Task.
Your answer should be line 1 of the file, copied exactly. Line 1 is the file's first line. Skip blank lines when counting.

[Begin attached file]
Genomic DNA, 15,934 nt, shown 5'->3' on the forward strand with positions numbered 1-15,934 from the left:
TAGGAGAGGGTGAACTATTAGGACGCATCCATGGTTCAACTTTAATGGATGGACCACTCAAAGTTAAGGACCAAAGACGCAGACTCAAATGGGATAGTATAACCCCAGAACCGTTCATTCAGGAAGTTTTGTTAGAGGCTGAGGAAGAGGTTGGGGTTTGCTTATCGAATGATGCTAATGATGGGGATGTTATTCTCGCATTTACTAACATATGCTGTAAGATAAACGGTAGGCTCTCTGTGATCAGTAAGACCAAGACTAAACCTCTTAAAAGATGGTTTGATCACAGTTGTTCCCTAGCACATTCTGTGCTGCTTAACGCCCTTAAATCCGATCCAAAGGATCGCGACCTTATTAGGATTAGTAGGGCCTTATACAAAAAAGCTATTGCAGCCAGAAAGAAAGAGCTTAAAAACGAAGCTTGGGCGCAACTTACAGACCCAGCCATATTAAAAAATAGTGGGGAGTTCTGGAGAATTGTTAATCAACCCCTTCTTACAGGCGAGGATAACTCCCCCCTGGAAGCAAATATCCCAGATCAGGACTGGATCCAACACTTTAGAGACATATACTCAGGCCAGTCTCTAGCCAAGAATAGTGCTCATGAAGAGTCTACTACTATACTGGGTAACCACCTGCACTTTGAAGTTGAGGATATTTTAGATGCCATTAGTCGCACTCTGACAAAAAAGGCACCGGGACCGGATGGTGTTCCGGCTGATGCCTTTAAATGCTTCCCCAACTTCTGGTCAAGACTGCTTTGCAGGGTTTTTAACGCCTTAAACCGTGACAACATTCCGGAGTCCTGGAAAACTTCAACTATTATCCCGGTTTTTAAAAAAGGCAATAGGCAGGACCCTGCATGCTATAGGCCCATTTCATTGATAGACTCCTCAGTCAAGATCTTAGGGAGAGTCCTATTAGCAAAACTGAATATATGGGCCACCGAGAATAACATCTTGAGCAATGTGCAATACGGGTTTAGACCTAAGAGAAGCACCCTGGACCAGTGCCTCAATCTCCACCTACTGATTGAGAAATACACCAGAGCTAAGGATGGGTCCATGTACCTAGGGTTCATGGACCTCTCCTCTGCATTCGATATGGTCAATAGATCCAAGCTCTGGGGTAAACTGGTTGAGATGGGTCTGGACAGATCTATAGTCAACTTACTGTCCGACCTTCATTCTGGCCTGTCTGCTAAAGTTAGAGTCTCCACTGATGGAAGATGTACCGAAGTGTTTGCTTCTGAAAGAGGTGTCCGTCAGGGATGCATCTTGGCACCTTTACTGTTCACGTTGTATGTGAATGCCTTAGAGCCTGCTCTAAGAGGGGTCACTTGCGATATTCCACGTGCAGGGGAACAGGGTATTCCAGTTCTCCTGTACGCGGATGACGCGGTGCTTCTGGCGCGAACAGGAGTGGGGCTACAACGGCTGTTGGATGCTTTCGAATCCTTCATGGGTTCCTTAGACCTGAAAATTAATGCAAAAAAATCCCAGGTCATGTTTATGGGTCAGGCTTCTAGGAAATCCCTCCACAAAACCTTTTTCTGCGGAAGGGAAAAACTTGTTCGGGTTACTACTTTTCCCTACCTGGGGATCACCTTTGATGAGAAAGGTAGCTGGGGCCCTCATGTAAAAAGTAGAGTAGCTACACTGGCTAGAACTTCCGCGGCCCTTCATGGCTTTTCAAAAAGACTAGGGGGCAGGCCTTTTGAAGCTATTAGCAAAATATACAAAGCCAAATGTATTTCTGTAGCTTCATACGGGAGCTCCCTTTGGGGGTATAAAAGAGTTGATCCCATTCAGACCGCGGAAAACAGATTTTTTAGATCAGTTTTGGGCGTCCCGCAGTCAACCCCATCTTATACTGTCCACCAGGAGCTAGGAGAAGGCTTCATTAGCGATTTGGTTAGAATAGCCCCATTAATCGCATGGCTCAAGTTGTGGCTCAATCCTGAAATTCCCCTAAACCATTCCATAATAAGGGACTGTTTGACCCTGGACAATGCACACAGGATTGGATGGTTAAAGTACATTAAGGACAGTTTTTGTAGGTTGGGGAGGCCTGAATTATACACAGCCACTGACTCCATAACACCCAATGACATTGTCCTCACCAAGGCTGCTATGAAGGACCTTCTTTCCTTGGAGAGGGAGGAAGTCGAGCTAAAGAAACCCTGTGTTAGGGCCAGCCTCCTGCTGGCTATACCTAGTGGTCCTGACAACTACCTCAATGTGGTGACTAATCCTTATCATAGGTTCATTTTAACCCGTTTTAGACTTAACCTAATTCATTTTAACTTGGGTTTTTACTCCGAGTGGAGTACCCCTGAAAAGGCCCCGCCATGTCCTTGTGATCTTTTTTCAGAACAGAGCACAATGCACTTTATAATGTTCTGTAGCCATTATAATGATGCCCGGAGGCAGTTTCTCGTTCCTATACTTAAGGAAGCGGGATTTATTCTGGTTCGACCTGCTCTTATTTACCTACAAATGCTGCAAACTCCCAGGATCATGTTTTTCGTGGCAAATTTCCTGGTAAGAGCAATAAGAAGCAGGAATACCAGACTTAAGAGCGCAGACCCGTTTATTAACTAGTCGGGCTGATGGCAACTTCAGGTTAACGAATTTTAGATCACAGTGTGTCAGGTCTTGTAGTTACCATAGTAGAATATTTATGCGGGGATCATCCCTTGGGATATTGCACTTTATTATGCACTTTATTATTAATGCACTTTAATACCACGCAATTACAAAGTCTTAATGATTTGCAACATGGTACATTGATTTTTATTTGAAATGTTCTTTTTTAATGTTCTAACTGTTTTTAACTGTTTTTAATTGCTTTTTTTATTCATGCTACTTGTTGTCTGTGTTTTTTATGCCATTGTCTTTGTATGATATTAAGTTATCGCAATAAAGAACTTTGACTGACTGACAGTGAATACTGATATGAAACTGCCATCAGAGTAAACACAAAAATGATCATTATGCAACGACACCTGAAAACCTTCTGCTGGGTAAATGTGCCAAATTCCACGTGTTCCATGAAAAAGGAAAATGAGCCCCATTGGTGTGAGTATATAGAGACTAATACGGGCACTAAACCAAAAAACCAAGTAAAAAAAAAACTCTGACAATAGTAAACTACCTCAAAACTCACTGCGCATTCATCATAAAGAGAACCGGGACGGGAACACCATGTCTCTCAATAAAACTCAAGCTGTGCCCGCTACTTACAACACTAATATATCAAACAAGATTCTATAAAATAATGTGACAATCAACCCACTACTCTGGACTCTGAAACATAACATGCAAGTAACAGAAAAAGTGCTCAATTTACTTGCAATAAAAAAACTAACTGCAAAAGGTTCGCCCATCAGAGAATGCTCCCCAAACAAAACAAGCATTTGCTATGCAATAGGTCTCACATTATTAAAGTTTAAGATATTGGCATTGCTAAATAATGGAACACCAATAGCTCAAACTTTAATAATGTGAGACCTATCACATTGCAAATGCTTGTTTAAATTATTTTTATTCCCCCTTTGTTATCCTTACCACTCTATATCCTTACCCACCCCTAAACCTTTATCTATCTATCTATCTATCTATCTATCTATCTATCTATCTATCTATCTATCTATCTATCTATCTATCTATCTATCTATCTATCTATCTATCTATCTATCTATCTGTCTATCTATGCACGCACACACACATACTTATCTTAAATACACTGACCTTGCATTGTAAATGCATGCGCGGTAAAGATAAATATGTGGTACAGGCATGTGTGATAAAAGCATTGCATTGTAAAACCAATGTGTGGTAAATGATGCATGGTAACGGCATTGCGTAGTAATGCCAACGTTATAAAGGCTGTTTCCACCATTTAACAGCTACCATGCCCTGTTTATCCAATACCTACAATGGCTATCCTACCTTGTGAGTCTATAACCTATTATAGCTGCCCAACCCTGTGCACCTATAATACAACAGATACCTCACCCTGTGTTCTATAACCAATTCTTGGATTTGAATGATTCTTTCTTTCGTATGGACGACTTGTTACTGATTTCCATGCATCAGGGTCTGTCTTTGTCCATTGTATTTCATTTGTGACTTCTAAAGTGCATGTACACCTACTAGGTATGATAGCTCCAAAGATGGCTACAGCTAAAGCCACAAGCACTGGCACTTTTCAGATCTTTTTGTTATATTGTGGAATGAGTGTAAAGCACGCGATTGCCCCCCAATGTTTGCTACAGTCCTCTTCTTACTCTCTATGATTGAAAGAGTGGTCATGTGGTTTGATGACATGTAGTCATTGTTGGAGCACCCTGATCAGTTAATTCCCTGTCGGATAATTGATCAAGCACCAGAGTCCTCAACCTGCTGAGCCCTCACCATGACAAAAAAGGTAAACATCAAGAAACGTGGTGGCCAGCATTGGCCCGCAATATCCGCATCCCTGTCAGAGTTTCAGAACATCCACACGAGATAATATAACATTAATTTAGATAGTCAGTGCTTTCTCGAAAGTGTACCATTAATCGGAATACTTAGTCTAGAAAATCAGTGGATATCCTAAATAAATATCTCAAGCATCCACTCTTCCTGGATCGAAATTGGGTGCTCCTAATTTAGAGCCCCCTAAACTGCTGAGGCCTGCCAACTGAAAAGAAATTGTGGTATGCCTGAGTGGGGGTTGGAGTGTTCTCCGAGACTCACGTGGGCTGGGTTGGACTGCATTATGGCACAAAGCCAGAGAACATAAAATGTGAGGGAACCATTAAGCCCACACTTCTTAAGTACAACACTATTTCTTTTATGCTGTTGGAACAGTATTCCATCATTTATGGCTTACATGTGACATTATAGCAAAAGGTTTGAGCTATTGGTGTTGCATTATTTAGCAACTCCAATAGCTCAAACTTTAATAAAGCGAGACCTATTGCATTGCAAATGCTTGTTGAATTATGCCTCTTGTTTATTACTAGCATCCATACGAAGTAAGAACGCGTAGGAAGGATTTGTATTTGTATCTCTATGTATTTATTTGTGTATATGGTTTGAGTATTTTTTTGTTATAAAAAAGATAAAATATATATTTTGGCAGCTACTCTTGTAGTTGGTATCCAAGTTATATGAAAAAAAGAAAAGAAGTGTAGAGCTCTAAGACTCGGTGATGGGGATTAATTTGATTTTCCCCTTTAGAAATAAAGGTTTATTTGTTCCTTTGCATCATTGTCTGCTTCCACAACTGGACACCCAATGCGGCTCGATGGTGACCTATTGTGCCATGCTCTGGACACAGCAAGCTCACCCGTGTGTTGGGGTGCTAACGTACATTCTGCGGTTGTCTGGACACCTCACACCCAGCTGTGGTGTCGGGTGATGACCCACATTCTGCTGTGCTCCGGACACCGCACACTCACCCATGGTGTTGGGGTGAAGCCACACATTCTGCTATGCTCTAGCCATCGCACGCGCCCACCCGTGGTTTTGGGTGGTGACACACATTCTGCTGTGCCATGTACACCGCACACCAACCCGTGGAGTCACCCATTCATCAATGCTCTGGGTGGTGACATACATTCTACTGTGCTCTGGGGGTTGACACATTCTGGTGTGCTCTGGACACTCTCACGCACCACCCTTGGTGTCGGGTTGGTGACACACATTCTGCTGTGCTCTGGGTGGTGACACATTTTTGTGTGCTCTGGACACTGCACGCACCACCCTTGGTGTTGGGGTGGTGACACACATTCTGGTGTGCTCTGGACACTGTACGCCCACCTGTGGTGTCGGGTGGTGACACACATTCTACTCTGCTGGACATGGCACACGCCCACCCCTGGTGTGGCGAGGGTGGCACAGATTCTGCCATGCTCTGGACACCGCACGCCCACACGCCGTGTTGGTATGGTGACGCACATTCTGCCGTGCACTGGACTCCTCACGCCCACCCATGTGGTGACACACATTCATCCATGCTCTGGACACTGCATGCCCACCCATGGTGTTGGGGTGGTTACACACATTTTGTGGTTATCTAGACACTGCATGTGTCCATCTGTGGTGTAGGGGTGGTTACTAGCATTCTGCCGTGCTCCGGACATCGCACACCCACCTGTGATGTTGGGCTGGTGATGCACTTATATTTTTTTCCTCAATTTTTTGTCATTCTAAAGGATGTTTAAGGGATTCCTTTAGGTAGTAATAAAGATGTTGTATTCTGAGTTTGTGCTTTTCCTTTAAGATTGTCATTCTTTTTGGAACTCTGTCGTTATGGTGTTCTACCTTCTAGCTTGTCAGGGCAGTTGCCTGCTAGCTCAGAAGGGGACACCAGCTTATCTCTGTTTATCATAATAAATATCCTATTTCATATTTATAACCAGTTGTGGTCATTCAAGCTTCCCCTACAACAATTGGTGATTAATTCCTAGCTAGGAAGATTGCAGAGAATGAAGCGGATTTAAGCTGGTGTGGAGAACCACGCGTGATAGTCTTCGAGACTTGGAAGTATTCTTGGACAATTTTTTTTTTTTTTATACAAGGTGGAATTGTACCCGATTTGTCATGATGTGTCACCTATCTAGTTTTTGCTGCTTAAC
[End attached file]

Genomic DNA, 15,934 nt, shown 5'->3' on the forward strand with positions numbered 1-15,934 from the left: